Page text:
Pathological gambling

21:55 - 4 May , 2021

Disease

What is Pathological gambling?

The so-called gambling disorder refers to an irrepressible obsession to bet on games of chance regardless of the economic, family, or personal destruction that it implies. Playing is the priority in the gambler’s life beyond any negative consequence that may cause them to do so. It is a powerful addiction similar to alcoholism or drug addiction since the gambler’s life becomes a constant pathological need to play and bet at all costs, so they can lose all their possessions, get into debt, steal, or cheat to satisfy their urge. Although the exact cause of this compulsive gambling addiction is unknown, it is known to be due to genetic, biological, and psychosocial aspects. Potential risks:
  • Being between 20 and 50 years old: although gambling can also occur at any age.
  • Being male: it is more common in men, although in recent years there has been an upturn in the percentage of female gamblers.
  • Social influence: when you have gambling relatives or friends, you are more likely to develop the same addiction.
  • Mental problems: various disorders have been identified that are usually present in gamblers, such as anxiety, depression, bipolarity, obsessive-compulsive disorder, and attention deficit hyperactivity disorder.
  • Hyperactivity, impulsiveness, competitiveness: these are factors that increase the risk of becoming a gambler.

Symptoms

  • Unsuccessful attempts to control or leave the game.
  • Irritability and restlessness at the impossibility of continuing to bet.
  • Use the game as an escape route from unworked emotions and life problems that you don't want to face.
  • Obsession to recover the lost amount through new bets.
  • Mythomania developed by hiding the reality of your addiction from your family and friends.
  • Focusing your life on the game and devising a way to get more money to bet.
  • Progressively needing to bet larger amounts of money to achieve the same emotional satisfaction that was achieved at first with small bets.
  • Risking or losing relationships or jobs because of not being able to control the addiction.
  • Commit crimes to get more money to bet.
  • Indebtedness when requesting loans that you will not pay to continue betting.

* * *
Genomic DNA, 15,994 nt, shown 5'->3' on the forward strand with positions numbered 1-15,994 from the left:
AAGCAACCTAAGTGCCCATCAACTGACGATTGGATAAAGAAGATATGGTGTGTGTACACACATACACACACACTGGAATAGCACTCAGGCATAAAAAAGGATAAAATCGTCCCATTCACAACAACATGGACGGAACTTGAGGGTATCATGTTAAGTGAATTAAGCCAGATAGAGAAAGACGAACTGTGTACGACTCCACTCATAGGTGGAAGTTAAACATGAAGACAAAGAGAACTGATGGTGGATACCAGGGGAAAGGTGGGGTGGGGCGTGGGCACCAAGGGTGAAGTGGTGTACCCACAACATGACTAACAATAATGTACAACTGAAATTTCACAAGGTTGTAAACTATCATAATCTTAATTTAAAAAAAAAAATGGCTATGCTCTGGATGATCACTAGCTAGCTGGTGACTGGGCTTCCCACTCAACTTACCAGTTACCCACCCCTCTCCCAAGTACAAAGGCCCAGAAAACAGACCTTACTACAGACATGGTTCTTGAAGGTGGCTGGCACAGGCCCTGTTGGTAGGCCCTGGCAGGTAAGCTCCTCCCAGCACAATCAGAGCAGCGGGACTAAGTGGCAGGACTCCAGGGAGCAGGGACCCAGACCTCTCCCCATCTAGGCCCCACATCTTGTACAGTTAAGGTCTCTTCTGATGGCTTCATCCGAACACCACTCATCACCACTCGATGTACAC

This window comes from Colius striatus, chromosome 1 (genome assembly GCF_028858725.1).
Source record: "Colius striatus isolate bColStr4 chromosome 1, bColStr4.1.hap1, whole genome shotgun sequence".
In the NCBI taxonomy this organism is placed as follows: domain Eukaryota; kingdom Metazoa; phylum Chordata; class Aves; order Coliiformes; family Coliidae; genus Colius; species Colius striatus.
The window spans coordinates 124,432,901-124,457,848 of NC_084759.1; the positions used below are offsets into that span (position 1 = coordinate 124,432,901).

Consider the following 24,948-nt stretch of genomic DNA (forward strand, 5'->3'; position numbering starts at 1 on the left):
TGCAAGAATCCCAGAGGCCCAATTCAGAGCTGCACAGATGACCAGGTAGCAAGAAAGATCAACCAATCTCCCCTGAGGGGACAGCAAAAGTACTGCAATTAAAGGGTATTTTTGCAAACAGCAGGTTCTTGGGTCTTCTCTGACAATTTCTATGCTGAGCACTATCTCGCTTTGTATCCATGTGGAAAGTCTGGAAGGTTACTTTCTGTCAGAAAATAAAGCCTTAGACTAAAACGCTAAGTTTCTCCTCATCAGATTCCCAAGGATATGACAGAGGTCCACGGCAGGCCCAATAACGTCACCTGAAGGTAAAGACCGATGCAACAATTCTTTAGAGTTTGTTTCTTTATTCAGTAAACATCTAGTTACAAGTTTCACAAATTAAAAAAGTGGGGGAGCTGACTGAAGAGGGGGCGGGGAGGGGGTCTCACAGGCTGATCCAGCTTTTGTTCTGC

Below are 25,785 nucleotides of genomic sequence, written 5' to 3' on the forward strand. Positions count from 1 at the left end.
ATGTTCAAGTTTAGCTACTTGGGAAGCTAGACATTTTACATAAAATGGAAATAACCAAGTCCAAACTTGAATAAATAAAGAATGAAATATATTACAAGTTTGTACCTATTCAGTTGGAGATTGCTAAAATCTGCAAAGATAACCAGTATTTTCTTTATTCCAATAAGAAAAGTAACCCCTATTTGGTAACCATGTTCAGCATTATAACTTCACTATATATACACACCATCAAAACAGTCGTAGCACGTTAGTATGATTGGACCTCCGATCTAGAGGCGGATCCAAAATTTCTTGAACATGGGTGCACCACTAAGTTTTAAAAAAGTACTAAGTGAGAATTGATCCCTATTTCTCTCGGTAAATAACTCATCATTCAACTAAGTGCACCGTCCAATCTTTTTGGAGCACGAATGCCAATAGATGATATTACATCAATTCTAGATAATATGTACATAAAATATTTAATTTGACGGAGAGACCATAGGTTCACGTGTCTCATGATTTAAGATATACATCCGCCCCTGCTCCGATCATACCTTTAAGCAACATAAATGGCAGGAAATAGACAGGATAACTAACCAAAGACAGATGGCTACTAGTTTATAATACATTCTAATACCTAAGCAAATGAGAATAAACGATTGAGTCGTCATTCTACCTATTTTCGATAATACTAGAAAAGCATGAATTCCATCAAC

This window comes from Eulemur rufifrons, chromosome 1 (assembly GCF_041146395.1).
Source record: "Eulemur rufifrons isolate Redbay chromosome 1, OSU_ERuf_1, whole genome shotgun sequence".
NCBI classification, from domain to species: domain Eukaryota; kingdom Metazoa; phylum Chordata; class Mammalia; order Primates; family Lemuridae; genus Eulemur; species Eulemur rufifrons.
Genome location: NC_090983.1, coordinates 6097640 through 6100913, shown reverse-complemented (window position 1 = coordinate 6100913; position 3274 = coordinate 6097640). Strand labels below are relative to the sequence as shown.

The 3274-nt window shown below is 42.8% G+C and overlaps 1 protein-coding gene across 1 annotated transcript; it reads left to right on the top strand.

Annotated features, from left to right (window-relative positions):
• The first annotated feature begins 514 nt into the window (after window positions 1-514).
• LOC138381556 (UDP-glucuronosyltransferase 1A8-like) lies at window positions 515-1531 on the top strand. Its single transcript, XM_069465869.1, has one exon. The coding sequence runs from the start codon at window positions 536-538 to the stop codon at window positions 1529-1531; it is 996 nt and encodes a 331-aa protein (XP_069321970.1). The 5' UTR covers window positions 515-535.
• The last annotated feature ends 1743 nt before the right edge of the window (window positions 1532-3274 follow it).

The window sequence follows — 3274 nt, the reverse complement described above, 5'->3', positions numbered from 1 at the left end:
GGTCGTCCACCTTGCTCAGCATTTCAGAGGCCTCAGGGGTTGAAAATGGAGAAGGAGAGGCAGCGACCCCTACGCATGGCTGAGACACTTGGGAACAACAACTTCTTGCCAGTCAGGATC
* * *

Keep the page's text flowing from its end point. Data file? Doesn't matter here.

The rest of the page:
Diagnosis and treatment

If you realize that you could suffer from pathological gambling through the recognition of symptoms, you should see a mental health specialist, who will perform an evaluation in which they will ask you about your gambling habits and, with your authorization, will speak with your relatives to corroborate the information, will review your medical history and will perform a psychiatric exam. As for treatment, it should be multifocal and include:
  • Behavioral therapy to decrease your compulsion and eventually control it.
  • Prescription of antidepressants and anxiolytics.
  • Help groups.
  • If your gambling problem is due to underlying mental disorders, these will also need to be treated alongside your gambling addiction.
At the Neurological Center, a select group of highly trained and certified doctors in the various neurological specialties are ready to assist you with the quality and warmth that characterizes us. Our mission is to provide you with comprehensive and multidisciplinary care programs for the prevention, diagnosis, treatment, and rehabilitation of nervous system diseases, always focusing our activities on your safety. Nervous system specialties
  • Neurology
  • Neurosurgery
  • Spine surgery
  • Pediatric neurosurgery
  • Neurophysiology
  • Neuro-rehabilitation
  • Neuro-pathology
  • Interventional neuro-radiology
  • Neuropsychology
  • Neuro-oncology
  • Neuro-otology
  • Epilepsy
  • Neuro-ophthalmology
  • Neuroimaging

Fuentes:

  • cigna.com
  • topdoctors.es
  • mayocilinic.org
  • medlineplus.gov
  • msdmanuals.com
  • medigraphic.com
  • Villatoro VJA, Resendiz EE, Bustos GMN, et al. Magnitud y extensión del juego patológico en la población mexicana. Salud Mental. 2018;41(4):157-167.
  • Morales-Ramírez M, Ramírez-Aranda JM, Avilés-Cura M, et al. La ludopatía, problema de salud actual: ¿qué puede hacer el médico familiar?. Aten Fam. 2015;22(4):115-117.
  • Capetillo-Ventura N, Jalil-Pérez S. Juego patológico, depresión y trastorno de personalidad: caso clínico en una mujer joven. Rev Biomed. 2014;25(2):92-97.

						
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